Wednesday, March 03, 2004

Man, I Feel Like A Woman

I've recently come to the conclusion that I'm a big ol' girl.

Okay, that was a little dramatic. But it's still at least slightly true. Apparently all the literature says so and supports my self-diagnosis.

The single biggest indicator of this circumstance is my relationship with my best friend from high school, Mark. He lives in Seattle. At times I wonder why he's still my friend, seeing as we can never talk without fighting.

But that's the point: We have vastly different communication styles. Were we both of the "masculine" communication style, we might get along much better than we do. But we aren't.

I was recently bitching and moaning to him about the District's voting rights -- or lack thereof. "Half a million taxpaying U.S. citizens are denied an effective voice on the floor of Congress!" I railed. "One person one vote is a sham in this country!"

Mark's response boiled down to: "So? Move."

His argument further consisted of: "You knew what you were getting into. You're an adult, you're educated, and you made the conscious decision to relocate to the District and buy property there. If you were some uneducated black guy living in S.E. D.C. who was born and raised there and was systematically disenfranchised, I'd have more sympathy for you, but you should simply know better."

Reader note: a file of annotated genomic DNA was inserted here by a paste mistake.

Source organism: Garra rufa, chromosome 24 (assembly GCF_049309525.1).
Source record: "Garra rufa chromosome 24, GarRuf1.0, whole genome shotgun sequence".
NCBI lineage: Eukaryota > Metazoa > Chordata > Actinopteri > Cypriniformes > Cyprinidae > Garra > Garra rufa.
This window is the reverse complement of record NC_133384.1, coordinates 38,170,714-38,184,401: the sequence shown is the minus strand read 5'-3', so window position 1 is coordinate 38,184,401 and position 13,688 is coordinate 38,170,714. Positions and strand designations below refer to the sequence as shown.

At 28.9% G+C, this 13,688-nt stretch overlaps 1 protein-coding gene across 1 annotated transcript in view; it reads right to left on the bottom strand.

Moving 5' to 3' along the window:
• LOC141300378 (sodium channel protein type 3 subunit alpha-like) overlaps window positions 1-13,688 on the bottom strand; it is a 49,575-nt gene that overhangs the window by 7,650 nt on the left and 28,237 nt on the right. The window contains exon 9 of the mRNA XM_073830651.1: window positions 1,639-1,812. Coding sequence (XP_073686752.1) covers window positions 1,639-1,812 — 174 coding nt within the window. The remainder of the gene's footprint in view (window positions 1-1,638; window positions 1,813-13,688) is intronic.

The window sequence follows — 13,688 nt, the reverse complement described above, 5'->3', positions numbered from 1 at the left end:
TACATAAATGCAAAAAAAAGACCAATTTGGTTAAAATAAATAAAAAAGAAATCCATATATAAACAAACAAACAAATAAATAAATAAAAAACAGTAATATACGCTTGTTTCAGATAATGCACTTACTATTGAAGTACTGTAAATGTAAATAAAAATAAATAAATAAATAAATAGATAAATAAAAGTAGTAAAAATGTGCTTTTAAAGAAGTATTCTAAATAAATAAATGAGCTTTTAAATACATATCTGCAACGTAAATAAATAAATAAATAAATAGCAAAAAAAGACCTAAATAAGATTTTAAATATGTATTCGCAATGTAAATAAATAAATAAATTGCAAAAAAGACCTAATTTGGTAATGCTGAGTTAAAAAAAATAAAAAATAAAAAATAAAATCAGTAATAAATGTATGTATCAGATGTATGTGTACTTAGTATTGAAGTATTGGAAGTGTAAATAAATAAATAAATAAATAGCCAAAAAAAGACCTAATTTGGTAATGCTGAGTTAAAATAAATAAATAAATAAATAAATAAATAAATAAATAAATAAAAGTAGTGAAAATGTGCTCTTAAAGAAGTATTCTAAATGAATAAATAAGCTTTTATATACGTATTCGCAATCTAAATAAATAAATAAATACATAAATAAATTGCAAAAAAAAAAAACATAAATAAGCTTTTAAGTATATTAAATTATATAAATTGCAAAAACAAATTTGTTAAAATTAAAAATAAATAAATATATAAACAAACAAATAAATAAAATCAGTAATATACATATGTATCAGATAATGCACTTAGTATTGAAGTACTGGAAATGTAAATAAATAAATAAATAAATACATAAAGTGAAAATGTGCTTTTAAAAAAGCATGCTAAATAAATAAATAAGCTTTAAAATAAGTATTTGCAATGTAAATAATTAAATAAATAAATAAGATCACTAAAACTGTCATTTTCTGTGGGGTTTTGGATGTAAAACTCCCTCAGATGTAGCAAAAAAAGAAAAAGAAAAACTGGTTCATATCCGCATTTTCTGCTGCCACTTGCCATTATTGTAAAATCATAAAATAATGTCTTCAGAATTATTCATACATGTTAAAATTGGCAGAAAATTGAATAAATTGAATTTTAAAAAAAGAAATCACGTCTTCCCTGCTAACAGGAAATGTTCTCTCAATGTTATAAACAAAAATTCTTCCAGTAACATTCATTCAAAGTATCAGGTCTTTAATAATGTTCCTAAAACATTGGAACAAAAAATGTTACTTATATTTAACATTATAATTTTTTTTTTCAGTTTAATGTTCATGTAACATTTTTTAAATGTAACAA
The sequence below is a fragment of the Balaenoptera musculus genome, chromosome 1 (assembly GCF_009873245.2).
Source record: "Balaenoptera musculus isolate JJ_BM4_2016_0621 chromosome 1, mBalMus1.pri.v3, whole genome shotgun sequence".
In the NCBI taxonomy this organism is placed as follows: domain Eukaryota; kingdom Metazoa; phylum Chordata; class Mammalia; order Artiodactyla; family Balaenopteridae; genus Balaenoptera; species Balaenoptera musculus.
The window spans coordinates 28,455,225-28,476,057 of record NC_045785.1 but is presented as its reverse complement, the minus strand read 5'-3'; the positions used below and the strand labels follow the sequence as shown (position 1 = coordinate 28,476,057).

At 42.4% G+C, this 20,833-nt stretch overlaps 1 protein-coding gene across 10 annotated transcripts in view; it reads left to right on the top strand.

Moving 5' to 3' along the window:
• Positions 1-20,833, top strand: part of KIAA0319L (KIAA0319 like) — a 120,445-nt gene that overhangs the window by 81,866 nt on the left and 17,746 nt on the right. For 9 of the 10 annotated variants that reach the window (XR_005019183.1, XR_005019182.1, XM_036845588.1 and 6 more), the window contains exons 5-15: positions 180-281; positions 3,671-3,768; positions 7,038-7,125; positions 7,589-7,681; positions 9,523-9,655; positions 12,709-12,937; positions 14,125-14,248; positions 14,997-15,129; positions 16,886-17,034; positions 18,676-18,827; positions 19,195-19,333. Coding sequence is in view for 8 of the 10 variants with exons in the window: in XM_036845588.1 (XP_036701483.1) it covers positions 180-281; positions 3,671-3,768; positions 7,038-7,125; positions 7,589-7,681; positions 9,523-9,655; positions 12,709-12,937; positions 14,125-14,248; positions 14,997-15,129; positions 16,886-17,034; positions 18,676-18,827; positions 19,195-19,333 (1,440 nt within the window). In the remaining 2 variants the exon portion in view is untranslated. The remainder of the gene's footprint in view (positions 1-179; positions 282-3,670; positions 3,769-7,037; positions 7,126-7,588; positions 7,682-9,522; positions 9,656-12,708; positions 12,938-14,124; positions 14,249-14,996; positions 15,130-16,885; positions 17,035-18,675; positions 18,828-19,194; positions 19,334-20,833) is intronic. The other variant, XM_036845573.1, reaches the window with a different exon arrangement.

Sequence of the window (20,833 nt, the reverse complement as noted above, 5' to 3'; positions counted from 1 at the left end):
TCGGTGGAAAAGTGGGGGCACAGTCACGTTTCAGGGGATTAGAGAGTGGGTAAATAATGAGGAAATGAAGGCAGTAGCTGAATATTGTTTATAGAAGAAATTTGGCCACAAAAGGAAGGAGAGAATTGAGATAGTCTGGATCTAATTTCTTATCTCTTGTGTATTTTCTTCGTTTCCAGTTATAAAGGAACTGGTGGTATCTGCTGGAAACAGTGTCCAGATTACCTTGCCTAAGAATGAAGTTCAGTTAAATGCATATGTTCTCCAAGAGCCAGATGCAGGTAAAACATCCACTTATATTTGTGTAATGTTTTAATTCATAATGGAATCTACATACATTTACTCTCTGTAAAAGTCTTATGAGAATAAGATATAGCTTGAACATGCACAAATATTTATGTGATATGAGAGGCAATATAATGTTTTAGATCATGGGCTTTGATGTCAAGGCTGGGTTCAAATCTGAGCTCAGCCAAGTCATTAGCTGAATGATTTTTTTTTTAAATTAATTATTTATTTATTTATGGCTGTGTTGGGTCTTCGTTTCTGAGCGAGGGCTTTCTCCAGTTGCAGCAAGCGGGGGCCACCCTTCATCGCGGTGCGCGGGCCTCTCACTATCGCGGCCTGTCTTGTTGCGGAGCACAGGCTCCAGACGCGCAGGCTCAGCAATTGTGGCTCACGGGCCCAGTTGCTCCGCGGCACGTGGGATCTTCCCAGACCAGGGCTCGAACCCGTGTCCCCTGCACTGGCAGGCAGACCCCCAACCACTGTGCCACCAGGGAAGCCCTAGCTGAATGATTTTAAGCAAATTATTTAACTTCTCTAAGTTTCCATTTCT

My response -- "and if a black man in 1950 for whatever reason made the choice to move to Alabama with its Jim Crow laws and its public lynchings, well, heck, he deserved whatever he got, up to and including execution" -- could not sway Mark. Moreover, he had no problem with my assertion that he was using my education and my race against me in a fight for equal voting rights -- as if certain people deserved representational voting rights more than others. If you're black and historically disenfranchised, you present a better argument for getting the vote than some uppity Asian lawyer who chose to move to the District. The uppity Asian lawyer can go voteless if need be. If we handed out votes one by one to District residents, I'd be one of the last to receive it, because I deserve it less.

But, I digress.

My point is this: I was bitching and moaning. That's really all I was doing. It's frustrating to me that taxpaying citizens of the United States can't vote in matters of national policy. Still more infuriating is that we don't have an effective voice in matter governing our own local affairs (Congressional oversight of the entire District budget).

Mark's response was not helpful to me. His response was basically, "Shit or get off the pot." Do something. Fix the problem. Moving to an actual State is a quick fix to the problem. Slower fixes include lobbying or otherwise getting the word out. But, in Mark-world, bitching and moaning did nothing. Do something.

The conclusion I draw from this? There are times I need to vent. And when those times come, I just want to be heard. And all I need is an occasional, "Yeah, I understand." And what I don't need is "Get off the pot."

Like I said, I'm a big ol' girl that way.

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